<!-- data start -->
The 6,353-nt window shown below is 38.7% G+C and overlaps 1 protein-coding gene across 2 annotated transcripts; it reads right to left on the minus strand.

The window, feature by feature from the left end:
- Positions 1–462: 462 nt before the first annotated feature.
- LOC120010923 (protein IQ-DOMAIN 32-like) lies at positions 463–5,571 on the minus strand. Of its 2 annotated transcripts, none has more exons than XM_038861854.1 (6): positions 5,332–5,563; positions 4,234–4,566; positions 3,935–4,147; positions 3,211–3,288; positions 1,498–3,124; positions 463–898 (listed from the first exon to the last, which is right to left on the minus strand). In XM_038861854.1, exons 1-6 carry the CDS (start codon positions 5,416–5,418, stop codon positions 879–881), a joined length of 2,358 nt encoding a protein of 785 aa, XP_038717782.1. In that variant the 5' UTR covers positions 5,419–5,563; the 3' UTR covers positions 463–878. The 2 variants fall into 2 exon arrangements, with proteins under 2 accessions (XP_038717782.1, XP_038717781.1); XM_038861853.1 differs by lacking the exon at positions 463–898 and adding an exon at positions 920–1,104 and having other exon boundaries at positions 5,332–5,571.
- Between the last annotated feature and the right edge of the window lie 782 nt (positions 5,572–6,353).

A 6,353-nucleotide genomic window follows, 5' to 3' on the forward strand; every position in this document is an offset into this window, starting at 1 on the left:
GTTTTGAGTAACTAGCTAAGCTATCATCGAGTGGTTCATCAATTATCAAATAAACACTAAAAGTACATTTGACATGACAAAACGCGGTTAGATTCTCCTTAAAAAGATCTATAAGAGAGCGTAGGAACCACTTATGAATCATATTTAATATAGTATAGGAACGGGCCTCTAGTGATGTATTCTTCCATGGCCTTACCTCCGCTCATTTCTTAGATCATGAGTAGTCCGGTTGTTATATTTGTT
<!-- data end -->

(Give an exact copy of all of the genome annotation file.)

The 6,353-nt window shown below is 38.7% G+C and overlaps 1 protein-coding gene across 2 annotated transcripts; it reads right to left on the minus strand.

The window, feature by feature from the left end:
- Positions 1–462: 462 nt before the first annotated feature.
- LOC120010923 (protein IQ-DOMAIN 32-like) lies at positions 463–5,571 on the minus strand. Of its 2 annotated transcripts, none has more exons than XM_038861854.1 (6): positions 5,332–5,563; positions 4,234–4,566; positions 3,935–4,147; positions 3,211–3,288; positions 1,498–3,124; positions 463–898 (listed from the first exon to the last, which is right to left on the minus strand). In XM_038861854.1, exons 1-6 carry the CDS (start codon positions 5,416–5,418, stop codon positions 879–881), a joined length of 2,358 nt encoding a protein of 785 aa, XP_038717782.1. In that variant the 5' UTR covers positions 5,419–5,563; the 3' UTR covers positions 463–878. The 2 variants fall into 2 exon arrangements, with proteins under 2 accessions (XP_038717782.1, XP_038717781.1); XM_038861853.1 differs by lacking the exon at positions 463–898 and adding an exon at positions 920–1,104 and having other exon boundaries at positions 5,332–5,571.
- Between the last annotated feature and the right edge of the window lie 782 nt (positions 5,572–6,353).

A 6,353-nucleotide genomic window follows, 5' to 3' on the forward strand; every position in this document is an offset into this window, starting at 1 on the left:
GTTTTGAGTAACTAGCTAAGCTATCATCGAGTGGTTCATCAATTATCAAATAAACACTAAAAGTACATTTGACATGACAAAACGCGGTTAGATTCTCCTTAAAAAGATCTATAAGAGAGCGTAGGAACCACTTATGAATCATATTTAATATAGTATAGGAACGGGCCTCTAGTGATGTATTCTTCCATGGCCTTACCTCCGCTCATTTCTTAGATCATGAGTAGTCCGGTTGTTATATTTGTT